Samsung Crystal UHD or LG’s NanoCell? Which one is better? It’s challenging to decide. As it turns out, it’s not an easy comparison because these are very different features.
Nevertheless, if you’re hearing about LG’s NanoCell technology for the first time, this article is for you. I’ll do my best to explain the differences with you in this article, and you’ll be one step closer to buying the right TV for you.
Samsung Crystal UHD vs LG’s NanoCell:
When comparing Samsung Crystal UHD to LG’s NanoCell without considering any other features, LG’s NanoCell TVs are usually the better option because of the improved colours and viewing angles.
Generally, Samsung Crystal UHD TVs are entry-level 4K TVs, while NanoCells are mid-range and cheaper than QLEDS and OLEDs.
However certain Crystal UHD TVs have lots of great features, so it’s better to compare specific TV models to one another, instead of standalone features.
Here’s the thing:
Both these TVs are mid-range, with mixed reviews. If you have the money, the absolute best type of TV that you can buy is an LG OLED.
If you don’t have the budget for an OLED TV, a Samsung QLED is the next best choice.
I personally wouldn’t choose a NanoCell TV because QLED costs about the same, it’s brighter, and the image is generally better.
What is Samsung Crystal UHD?
Samsung Crystal UHD means the TV has a Crystal processor and is capable of Ultra High Definition 4K resolution. In some cases, the “UHD” is removed, so it’s often called “Crystal 4K” for short.
The updated version is called Samsung Crystal UHD Pro, which is often found in mid-range Samsung TVs.
Crystal UHD is more of a description of the resolution capabilities than anything else. Crystal UHD TVs are entry-level LED-LCD displays. Most Crystal UHD TVs use VA panels, which offer good contrast ratios but with poor viewing angles.
While Samsung Crystal UHD TVs are good budget-friendly options, they don’t have any special visual features. For example, most of Samsung Crystal UHD TVs do not have any type of dimming options.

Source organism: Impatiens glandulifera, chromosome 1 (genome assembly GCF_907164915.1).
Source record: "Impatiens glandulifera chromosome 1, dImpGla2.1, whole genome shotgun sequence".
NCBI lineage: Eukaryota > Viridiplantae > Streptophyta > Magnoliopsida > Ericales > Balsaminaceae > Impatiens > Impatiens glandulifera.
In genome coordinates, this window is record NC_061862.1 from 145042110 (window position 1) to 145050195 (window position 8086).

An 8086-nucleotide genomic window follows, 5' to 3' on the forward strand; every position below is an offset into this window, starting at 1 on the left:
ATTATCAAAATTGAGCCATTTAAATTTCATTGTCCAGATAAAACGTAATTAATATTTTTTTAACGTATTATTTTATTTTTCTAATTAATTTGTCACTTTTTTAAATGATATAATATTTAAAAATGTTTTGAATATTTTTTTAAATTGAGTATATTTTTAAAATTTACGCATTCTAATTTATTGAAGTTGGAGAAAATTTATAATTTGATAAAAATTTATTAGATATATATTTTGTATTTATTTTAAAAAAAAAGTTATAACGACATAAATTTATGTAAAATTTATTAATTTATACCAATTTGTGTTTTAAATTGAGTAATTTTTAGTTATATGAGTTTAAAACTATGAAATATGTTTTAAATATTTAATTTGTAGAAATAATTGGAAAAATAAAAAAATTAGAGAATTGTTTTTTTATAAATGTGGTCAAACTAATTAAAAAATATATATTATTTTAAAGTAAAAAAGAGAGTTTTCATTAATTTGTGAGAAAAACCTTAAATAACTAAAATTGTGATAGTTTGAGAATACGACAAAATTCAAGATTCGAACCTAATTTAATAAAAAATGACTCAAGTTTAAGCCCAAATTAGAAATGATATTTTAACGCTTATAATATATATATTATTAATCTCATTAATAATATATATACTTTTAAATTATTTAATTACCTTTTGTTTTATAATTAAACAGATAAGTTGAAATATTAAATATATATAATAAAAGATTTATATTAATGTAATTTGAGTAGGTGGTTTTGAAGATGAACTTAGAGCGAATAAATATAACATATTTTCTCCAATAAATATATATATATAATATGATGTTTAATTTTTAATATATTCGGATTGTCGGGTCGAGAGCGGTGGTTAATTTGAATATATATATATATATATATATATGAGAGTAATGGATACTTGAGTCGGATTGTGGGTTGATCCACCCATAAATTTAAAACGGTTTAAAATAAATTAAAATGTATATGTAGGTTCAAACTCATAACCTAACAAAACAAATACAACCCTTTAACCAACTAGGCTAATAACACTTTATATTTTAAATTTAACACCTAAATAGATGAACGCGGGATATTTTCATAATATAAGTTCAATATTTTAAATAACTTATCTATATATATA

VA panels can also reach higher refresh rates than other panel types, but most TVs that use VA panels don’t go higher than 120 Hz. However, most gaming monitors that have 240 Hz or more use VA panels.
What is LG NanoCell?
In simple terms, NanoCell TVs include a colour filtering layer that filters out unwanted wavelengths of light, at a nano-particle level. The technology improves colour accuracy and reduces colour bleed, making them much more vibrant and pure.
For starters, NanoCell TVs use the standard LED-LCD displays with a backlight. The only difference is the added filter between the LCD to improve colours.
NanoCell TVs also use IPS panels which are known for good viewing angles, colour coverage, and the image doesn’t warp when pressure is applied.
LG’s NanoCell is often compared to Samsung’s QLED technology because they achieve similar results, albeit with very different methods. It’s often recommended as a budget alternative to a Samsung QLED model.
However, when comparing LG’s NanoCell TVs to Samsung QLEDs, the QLEDS almost always win. Comparing Crystal UHD to QLED is not a fair comparison.
For a full comparison of TV technologies, check out our NanoCell vs OLED vs QLED article.
Spoiler: The winner is OLED, hands down.
LG NanoCell Pros:
- Good viewing angles
- Vibrant and accurate colours
- Cheaper than QLEDs or OLEDs
LG NanoCell Downsides: